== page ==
Today, I had the great pleasure of speaking to Emergency Department professionals at the WEDOC 2014 conference. I think the most exceptional health professional conferences are the ones that include a direct patient voice in their speaker lineup.
My levels of anxiety about public speaking seem to vary depending on the audience. Today I drove white-knuckled to the hotel, and sat in a cold sweat for the 45 minutes before I stood up to speak. I was in the rather intimidating position of speaking before Olympic gold medalist Jennifer Heil, but was grateful that I was scheduled early on the agenda.
Emergency department staff and physicians are an important audience to me. Aaron has taken us to ED on several occasions. I am grateful for the triage nurse who listens to my gut feeling when I say, ‘he is really really sick,’ and to the doctor who talks to Aaron directly and uses his name. I am thankful for all those warm blankets brought to both of us in the middle of the night; for that reclining chair so I can doze; for the resident who shares her reasoning behind his treatment; and for the attending physician who explains the rationale for the long wait for his admission upstairs.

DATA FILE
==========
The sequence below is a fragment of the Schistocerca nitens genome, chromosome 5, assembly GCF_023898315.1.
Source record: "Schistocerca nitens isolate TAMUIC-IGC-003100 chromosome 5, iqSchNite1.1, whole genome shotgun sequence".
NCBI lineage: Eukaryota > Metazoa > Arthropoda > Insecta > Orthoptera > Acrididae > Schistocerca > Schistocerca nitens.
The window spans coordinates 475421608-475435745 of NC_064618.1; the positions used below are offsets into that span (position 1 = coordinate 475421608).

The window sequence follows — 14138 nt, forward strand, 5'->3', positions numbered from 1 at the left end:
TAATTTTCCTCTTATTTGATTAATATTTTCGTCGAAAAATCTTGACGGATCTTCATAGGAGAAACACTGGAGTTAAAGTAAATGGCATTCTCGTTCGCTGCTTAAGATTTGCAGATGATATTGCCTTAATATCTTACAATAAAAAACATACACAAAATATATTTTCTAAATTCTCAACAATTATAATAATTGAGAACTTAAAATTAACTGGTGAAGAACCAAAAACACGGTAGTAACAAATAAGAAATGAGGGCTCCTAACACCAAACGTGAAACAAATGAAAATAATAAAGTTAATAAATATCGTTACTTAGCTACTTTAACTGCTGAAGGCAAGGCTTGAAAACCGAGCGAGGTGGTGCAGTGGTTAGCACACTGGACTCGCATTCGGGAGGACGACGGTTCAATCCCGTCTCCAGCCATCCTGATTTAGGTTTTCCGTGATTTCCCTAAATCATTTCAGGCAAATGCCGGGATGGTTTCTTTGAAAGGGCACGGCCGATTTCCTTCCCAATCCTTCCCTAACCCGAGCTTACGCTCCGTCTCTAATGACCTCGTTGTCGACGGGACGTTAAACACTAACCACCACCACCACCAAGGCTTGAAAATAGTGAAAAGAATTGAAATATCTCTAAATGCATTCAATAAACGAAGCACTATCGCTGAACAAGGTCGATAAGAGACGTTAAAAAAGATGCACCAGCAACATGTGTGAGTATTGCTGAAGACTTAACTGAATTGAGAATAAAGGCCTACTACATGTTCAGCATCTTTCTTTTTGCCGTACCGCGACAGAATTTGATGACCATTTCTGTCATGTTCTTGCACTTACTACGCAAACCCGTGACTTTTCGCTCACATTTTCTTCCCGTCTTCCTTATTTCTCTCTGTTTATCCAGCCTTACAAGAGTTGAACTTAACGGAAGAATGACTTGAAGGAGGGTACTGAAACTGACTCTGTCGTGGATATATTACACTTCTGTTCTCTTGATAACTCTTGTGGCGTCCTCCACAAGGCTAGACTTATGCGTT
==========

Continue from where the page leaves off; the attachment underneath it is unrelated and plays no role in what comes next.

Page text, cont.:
Today I spoke about all that small stuff – the things that are invisible to the eye, as the Little Prince says above. I suggested that QA and QI and Lean programs are counting the wrong things – for patients are not cars in Toyota factories. We are human beings, not statistics. How I wish what was valued and counted in the hospital were acts of kindness and demonstrations of compassion. For it doesn’t matter to me whether it is a Health Care Aide or a Hematologist sitting on the bed, holding my hand. All that matters is that someone from the hospital has taken the time to demonstrate that they care.
I was grateful for my warm and receptive audience, who applauded enthusiastically, asked respectful questions, and chatted with me afterwards at the break. It struck me in those conversations that the problem of hospital ED overcrowding may not go away anytime soon, but it is very important how patients and families are treated during their time in the ED.
I know that models of care, new buildings, innovative programs and services are important, but if the quality of the one-on-one interactions is not there, none of that matters.
Patient and family reps – let’s all commit to continue to embrace opportunities to speak up and share our perspectives. If one person walks away thinking a bit differently, or understanding our perspective better…well, then that’s a job well done.